performance objectives and individual development
    plans (IDPs) are met.
  • Individual performance is set against the
    priorities providing details of the objectives
    that are going to be pursued in the coming year.

25
The Performance Agreement 2
  • It is a promise to deliver in terms of what is
    expected of an individual employee or team to
    accomplish with regard to agreed performance
    measures and standards such as goals, objectives,
    targets, KPIs, and competencies.
  • It is a tool that ensures that there is
    understanding and agreement between the
    supervisor and the supervisee on the major goals
    and objectives and accountabilities of a given
    role.
  • This process is revitalized annually to reflect
    the surfacing of new priorities and requirements
    and to remove those goals and objectives that
    have been achieved.

26
Intelligence Information System
  • A well considered vision for a successful
    Performance Management System should include an
    intelligence information system or decision
    support system (DSS) that gathers information on
    how effectively the institution is meeting the
    tenets of its strategic mission.
  • Strategic Performance Management (SPM) requires
    that an institution should draw upon its
    corporate knowledge in order to make decisions
    based on evidence and not assumptions.
  • It should have an information system that helps
    it focus on all its initiatives and Key
    Performance Indicators (KPIs) supporting its
    goals and assist it to align resources to the
    strategies that lead to the successful
    achievement of its goals.

27
Intelligence Information System 2
  • The system should allow authorities to focus on
    performance and achievements align resources and
    day-to-day activities with corporate strategy and
    adapt to the changing demands of the market,
    customers and stakeholders.
  • The idea is not just to manage performance but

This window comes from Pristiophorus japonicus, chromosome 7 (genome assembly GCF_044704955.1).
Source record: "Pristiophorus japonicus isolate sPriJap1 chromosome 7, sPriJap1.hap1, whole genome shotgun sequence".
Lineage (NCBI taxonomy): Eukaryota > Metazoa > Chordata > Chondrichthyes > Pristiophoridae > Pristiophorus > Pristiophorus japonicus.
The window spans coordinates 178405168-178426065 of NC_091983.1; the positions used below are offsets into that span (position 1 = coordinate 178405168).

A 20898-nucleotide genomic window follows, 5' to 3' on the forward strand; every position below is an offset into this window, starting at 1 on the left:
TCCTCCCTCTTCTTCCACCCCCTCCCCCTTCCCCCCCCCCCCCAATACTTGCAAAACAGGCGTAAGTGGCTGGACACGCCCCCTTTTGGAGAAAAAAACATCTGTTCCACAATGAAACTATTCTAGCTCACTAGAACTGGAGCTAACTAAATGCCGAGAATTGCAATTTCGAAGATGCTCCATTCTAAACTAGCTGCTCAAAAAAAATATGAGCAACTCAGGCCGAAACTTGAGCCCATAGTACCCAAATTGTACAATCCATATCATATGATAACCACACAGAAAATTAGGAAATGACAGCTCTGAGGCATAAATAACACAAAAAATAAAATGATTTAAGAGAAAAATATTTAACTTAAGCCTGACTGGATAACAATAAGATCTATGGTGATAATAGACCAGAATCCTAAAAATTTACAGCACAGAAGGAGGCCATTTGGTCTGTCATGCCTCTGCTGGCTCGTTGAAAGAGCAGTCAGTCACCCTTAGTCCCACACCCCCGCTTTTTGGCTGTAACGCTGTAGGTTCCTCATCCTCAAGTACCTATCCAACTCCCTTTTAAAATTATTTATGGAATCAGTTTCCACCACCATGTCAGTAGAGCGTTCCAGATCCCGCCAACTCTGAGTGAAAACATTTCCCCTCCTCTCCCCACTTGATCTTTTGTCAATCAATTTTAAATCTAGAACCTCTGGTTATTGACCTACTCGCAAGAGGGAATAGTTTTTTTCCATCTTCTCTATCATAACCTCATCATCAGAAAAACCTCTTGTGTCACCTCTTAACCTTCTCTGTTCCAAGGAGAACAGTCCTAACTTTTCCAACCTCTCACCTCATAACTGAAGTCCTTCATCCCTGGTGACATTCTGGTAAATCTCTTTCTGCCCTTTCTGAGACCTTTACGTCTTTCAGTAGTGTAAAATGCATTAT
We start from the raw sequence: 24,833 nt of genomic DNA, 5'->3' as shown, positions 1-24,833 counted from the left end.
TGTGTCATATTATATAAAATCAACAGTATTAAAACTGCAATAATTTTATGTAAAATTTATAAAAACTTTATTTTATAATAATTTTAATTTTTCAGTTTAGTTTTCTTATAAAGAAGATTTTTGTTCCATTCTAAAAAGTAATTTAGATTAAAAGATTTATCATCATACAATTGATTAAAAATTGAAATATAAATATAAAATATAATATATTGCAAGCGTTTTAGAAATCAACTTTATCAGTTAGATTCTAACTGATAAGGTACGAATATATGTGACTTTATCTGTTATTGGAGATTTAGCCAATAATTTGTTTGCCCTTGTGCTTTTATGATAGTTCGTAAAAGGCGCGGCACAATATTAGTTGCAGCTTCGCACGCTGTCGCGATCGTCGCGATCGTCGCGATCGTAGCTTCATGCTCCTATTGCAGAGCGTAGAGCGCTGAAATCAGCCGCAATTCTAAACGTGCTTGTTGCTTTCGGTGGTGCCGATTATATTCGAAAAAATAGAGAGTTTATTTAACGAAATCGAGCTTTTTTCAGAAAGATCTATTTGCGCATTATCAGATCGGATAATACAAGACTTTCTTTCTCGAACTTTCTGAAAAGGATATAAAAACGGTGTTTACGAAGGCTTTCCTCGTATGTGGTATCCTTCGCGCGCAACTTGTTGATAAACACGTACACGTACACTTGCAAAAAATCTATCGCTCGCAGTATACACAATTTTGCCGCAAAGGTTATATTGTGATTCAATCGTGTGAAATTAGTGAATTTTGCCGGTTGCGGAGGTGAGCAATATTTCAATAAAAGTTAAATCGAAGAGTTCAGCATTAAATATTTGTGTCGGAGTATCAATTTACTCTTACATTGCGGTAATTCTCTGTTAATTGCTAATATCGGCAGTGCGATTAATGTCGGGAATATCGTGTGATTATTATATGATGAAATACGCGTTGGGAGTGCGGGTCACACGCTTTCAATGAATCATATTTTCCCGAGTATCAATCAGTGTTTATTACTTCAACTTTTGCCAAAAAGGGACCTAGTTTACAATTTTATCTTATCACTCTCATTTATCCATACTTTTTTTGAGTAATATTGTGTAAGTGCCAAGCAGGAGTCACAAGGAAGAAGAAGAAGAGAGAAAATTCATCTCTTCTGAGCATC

also to continually improve it as well as the
    decision making process.

28
Conclusion
  • Once a Performance Management System (PMS) has
    been successfully implemented it should be
    continuously monitored, evaluated and revised to
    ensure how effectively it
  • (a) sends a clear, consistent message to
    employees and (b) represents the concerns of
    multiple stakeholders individuals and groups
    that have interest, rights, or ownership in the
    institution and its activities (Jackson and
    Schuler 2002)
  • The characteristics of a strategic performance
    management system are that, the institution
    should have a strategic plan which spells out its
    mission, goals and priorities.
  • It should regard its employees as the most
    important asset and align their performance with
    the mission and institutional goals.

29
Conclusion 2
  • Through its performance review and appraisal
    system the institution should give recognition to
    its employees for their contribution to the
    achievement of institutional goals and success by
    rewarding them.
  • It should provide feedback to them to ensure
    better performance and continuous improvement.
  • It should avail opportunities for employee
    development and growth that ensures that
    employees have the requisite skills and
    competencies.

30
The End of Presentation
  • I thank you for Listening
  • Delivered 18th September 2007